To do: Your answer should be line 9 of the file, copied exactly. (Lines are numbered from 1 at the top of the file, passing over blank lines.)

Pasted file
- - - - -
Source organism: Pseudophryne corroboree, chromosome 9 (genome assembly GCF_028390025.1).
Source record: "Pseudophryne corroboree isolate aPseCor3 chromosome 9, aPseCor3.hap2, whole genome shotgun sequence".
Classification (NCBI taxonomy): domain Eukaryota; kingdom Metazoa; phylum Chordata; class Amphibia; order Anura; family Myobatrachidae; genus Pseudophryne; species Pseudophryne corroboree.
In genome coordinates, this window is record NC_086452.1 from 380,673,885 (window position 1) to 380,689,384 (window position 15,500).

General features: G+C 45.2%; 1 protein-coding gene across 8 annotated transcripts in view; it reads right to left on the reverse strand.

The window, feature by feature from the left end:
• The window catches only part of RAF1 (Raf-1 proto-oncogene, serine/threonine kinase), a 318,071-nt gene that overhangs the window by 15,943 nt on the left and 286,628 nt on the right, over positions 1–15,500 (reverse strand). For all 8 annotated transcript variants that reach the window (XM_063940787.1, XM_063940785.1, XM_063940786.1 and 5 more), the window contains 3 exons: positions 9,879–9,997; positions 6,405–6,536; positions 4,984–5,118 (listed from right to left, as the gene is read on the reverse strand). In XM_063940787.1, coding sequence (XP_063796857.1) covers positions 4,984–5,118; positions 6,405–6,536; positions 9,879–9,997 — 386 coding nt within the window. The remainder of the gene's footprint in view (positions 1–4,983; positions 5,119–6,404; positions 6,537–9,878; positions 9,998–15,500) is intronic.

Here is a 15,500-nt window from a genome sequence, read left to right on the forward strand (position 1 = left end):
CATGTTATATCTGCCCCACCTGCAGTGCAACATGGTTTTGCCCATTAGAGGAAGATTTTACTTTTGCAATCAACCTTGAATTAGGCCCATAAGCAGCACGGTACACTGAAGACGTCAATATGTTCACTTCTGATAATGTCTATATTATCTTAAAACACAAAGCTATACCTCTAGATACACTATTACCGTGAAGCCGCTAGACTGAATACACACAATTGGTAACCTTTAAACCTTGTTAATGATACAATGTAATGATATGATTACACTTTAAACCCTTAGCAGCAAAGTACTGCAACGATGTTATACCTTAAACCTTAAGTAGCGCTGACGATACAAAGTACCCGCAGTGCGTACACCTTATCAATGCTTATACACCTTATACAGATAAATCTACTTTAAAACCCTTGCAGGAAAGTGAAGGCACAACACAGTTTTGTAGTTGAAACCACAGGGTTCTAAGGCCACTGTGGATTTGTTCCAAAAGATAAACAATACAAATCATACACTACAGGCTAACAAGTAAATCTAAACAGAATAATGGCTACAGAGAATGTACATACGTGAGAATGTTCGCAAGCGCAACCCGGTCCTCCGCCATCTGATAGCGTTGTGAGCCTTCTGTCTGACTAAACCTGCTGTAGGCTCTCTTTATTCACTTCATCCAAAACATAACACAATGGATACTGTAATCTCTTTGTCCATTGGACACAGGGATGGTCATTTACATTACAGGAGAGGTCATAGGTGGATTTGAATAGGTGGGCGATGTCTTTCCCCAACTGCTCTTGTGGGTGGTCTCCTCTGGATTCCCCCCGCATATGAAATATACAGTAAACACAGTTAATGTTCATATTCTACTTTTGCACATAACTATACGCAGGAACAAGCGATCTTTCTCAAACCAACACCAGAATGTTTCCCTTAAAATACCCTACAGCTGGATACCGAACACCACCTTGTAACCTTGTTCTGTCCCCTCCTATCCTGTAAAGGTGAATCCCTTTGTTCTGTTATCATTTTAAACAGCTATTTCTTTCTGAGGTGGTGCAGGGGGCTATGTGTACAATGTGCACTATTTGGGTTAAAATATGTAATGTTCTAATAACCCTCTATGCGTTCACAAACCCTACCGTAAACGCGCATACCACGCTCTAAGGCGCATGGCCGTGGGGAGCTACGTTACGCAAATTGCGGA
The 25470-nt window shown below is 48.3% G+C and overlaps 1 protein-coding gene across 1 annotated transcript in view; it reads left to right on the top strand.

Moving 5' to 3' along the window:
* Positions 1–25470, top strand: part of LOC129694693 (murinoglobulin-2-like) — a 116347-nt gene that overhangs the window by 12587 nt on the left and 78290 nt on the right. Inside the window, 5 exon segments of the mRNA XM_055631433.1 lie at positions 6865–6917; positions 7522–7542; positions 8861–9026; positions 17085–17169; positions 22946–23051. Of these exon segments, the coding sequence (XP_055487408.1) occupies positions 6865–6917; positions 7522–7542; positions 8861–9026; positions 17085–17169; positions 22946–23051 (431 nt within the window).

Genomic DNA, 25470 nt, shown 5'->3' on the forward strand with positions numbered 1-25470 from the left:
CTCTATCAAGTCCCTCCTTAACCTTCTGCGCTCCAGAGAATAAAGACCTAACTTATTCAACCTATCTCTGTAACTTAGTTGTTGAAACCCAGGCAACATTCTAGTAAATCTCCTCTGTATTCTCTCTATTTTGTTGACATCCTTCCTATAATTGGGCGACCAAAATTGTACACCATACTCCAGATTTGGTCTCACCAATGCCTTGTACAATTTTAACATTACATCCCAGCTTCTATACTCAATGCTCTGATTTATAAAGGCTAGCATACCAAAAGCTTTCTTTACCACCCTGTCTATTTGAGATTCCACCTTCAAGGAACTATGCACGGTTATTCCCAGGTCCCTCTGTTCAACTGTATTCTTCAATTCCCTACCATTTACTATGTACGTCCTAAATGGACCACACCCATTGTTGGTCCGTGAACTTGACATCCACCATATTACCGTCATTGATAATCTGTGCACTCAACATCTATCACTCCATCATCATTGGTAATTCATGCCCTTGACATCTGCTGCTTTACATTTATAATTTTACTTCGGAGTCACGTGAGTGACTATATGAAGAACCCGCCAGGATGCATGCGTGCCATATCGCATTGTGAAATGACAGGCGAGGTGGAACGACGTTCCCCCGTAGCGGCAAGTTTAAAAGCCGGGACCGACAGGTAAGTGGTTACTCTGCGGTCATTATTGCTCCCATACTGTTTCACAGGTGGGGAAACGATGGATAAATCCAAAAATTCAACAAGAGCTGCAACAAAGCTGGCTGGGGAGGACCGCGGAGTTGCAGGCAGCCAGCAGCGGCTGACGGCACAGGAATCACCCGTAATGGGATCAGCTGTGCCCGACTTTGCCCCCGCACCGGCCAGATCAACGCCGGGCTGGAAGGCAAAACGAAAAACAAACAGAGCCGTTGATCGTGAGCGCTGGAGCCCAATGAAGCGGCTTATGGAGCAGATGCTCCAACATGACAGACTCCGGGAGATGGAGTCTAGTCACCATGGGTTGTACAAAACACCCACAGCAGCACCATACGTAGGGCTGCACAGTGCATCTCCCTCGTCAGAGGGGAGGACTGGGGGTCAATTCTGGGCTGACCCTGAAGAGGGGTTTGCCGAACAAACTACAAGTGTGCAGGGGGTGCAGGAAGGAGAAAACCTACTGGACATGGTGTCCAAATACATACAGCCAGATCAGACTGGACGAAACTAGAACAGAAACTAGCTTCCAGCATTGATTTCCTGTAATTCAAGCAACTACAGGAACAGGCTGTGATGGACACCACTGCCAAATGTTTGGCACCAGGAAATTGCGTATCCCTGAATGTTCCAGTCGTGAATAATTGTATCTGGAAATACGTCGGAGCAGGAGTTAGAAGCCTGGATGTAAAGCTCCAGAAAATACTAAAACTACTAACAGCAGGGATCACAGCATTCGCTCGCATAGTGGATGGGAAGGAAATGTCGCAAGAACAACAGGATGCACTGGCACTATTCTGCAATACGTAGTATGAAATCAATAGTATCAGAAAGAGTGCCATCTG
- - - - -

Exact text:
CATGTTATATCTGCCCCACCTGCAGTGCAACATGGTTTTGCCCATTAGAGGAAGATTTTACTTTTGCAATCAACCTTGAATTAGGCCCATAAGCAGCACGGTACACTGAAGACGTCAATATGTTCACTTCTGATAATGTCTATATTATCTTAAAACACAAAGCTATACCTCTAGATACACTATTACCGTGAAGCCGCTAGACTGAATACACACAATTGGTAACCTTTAAACCTTGTTAATGATACAATGTAATGATATGATTACACTTTAAACCCTTAGCAGCAAAGTACTGCAACGATGTTATACCTTAAACCTTAAGTAGCGCTGACGATACAAAGTACCCGCAGTGCGTACACCTTATCAATGCTTATACACCTTATACAGATAAATCTACTTTAAAACCCTTGCAGGAAAGTGAAGGCACAACACAGTTTTGTAGTTGAAACCACAGGGTTCTAAGGCCACTGTGGATTTGTTCCAAAAGATAAACAATACAAATCATACACTACAGGCTAACAAGTAAATCTAAACAGAATAATGGCTACAGAGAATGTACATACGTGAGAATGTTCGCAAGCGCAACCCGGTCCTCCGCCATCTGATAGCGTTGTGAGCCTTCTGTCTGACTAAACCTGCTGTAGGCTCTCTTTATTCACTTCATCCAAAACATAACACAATGGATACTGTAATCTCTTTGTCCATTGGACACAGGGATGGTCATTTACATTACAGGAGAGGTCATAGGTGGATTTGAATAGGTGGGCGATGTCTTTCCCCAACTGCTCTTGTGGGTGGTCTCCTCTGGATTCCCCCCGCATATGAAATATACAGTAAACACAGTTAATGTTCATATTCTACTTTTGCACATAACTATACGCAGGAACAAGCGATCTTTCTCAAACCAACACCAGAATGTTTCCCTTAAAATACCCTACAGCTGGATACCGAACACCACCTTGTAACCTTGTTCTGTCCCCTCCTATCCTGTAAAGGTGAATCCCTTTGTTCTGTTATCATTTTAAACAGCTATTTCTTTCTGAGGTGGTGCAGGGGGCTATGTGTACAATGTGCACTATTTGGGTTAAAATATGTAATGTTCTAATAACCCTCTATGCGTTCACAAACCCTACCGTAAACGCGCATACCACGCTCTAAGGCGCATGGCCGTGGGGAGCTACGTTACGCAAATTGCGGA